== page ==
18 comments on “Unintended Consequences

  1. […] after you’ve worked out what’s going on.” If you want to read more, here’s a link to the blog item he wrote about […]

  2. Jeffrey Kemp says:

    Thanks for this! Certainly, it seems that the number of ITL slots is a blocking factor here.

    However, see Gwen’s comments here: http://jonathanlewis.wordpress.com/2010/05/31/skip-locked/

    It would seem that the (or at least, another) reason you’d get less than 100 rows is that the predicate (WHERE ROWNUM < 101) is applied *before* the lock checking is done. You said it yourself: "Oracle will do a read consistent view of the data, to identify the set of rows that will be locked, and then do current mode gets to impose row-level locks on that set of rows."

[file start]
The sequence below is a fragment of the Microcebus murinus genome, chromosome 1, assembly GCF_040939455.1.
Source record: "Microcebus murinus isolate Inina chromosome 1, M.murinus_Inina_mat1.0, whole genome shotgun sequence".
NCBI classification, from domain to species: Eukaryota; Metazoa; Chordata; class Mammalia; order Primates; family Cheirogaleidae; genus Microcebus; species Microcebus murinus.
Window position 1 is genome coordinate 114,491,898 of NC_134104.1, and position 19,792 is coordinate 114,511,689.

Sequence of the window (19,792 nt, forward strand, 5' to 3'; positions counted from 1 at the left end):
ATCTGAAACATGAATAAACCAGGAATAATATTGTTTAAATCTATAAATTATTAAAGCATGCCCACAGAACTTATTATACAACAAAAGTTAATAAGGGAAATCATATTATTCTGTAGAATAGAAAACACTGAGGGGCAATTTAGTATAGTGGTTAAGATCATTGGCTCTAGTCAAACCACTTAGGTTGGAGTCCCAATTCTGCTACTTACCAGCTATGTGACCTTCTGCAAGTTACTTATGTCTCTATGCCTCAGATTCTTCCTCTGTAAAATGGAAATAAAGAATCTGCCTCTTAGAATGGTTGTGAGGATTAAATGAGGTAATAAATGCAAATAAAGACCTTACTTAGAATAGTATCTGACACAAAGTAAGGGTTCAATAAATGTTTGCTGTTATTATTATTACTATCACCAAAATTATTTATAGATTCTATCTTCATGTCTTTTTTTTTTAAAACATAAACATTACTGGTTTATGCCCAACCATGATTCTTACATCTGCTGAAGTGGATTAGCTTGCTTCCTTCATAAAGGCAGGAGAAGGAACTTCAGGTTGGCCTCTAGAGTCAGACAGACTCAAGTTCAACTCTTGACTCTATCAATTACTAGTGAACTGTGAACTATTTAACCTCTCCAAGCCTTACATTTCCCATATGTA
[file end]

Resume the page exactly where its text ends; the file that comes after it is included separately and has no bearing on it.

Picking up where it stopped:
It might be a better strategy to remove the ROWNUM predicate from the query, or at least increase it to some higher value (e.g. 1000), then fetch only the first 100 rows (in a bulk collect) from the cursor, then close the cursor.

    • mbobak says:

      Hi Jeffrey,

      Thanks for the reply. Yes, I saw Gwen’s comments on Jonathan’s blog. I replied to her there, but, the short answer is, yes, she’s correct, but I also believe I’m correct. Bottom line, I really was seeing ITL waits, as was evidenced by running a version of the code without the ‘skip locked’ clause. My real world scenario was slightly different than her simplified demo. See my reply on Jonathan’s blog for the full details.



  3. […] a bad idea. See: Select for update – unintended consequences – this is Mark Bobak’s Unintended Consequences Timing improvements in Oracle 11GR2 trace – this one is Alex Fatkulin’s Timing […]

  4. lukaseder says:

    Thanks for this great post. I’m sure having read this will save me a lot of time when going live with my intended adding of a SKIP LOCKED clause

  5. rogflies says: